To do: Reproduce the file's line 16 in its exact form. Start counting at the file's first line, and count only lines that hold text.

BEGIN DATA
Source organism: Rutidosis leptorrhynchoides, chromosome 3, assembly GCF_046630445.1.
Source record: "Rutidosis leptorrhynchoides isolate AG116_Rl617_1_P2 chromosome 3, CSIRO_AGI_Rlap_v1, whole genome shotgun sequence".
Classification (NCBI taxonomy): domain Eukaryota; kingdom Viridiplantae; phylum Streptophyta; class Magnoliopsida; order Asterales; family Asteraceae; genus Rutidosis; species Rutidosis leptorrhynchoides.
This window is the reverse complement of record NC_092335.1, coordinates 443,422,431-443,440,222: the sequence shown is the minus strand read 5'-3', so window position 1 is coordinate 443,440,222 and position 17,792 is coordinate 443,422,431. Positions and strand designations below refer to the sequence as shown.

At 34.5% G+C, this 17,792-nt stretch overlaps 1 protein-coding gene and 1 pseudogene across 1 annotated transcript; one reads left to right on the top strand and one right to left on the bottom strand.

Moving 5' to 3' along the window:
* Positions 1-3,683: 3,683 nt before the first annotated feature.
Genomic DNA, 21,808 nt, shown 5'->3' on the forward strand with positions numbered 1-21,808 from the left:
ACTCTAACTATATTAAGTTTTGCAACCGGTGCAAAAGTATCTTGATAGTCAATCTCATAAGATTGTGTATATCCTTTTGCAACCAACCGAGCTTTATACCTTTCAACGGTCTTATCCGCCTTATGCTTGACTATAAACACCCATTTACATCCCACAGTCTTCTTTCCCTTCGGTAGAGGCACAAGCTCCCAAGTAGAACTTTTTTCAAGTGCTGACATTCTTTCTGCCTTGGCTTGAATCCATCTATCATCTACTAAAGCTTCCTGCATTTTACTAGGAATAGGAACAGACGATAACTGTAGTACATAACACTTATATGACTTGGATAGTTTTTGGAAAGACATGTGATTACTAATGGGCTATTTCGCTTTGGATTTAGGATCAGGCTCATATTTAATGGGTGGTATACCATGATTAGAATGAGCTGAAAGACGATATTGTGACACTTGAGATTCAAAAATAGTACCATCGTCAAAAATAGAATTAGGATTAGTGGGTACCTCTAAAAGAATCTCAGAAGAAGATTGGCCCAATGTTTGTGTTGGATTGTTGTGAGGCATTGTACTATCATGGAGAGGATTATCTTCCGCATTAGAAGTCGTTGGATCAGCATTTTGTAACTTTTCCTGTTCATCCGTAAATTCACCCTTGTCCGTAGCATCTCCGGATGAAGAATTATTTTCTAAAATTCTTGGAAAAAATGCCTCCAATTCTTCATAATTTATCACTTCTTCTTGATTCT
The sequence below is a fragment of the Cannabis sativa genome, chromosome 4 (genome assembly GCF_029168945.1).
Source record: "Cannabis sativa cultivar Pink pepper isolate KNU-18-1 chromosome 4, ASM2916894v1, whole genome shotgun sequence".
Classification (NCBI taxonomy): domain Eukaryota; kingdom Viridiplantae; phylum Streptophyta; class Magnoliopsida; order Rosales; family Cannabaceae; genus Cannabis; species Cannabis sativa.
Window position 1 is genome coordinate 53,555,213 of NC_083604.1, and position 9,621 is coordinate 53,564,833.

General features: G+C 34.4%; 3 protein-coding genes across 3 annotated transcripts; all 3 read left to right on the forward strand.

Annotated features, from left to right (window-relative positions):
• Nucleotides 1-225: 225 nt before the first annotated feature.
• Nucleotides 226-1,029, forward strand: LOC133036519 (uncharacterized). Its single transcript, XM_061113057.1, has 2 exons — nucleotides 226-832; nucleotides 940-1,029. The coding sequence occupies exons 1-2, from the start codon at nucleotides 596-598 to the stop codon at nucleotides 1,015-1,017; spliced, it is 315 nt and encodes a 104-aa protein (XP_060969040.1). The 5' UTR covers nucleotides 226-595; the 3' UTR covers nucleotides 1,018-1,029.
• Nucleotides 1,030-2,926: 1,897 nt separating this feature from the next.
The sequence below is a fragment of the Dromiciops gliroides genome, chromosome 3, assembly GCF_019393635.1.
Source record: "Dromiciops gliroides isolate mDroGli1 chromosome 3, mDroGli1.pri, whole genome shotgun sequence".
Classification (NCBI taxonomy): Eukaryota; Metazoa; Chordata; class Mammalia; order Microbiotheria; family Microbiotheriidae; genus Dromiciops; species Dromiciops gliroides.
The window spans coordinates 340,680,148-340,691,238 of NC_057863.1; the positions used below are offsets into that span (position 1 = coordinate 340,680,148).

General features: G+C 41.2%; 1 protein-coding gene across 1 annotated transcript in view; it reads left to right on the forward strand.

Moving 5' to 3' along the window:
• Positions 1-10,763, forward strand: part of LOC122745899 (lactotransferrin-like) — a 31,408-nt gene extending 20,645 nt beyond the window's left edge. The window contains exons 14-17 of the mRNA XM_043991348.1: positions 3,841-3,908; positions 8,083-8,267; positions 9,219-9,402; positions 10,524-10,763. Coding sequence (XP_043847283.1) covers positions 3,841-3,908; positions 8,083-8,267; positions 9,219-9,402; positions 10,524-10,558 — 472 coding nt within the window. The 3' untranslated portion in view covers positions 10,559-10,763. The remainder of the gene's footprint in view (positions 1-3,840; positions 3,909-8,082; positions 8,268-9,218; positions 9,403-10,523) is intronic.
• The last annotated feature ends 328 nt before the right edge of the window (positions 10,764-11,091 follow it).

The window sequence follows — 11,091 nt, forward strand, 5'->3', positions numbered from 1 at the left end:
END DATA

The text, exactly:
• Nucleotides 1-225: 225 nt before the first annotated feature.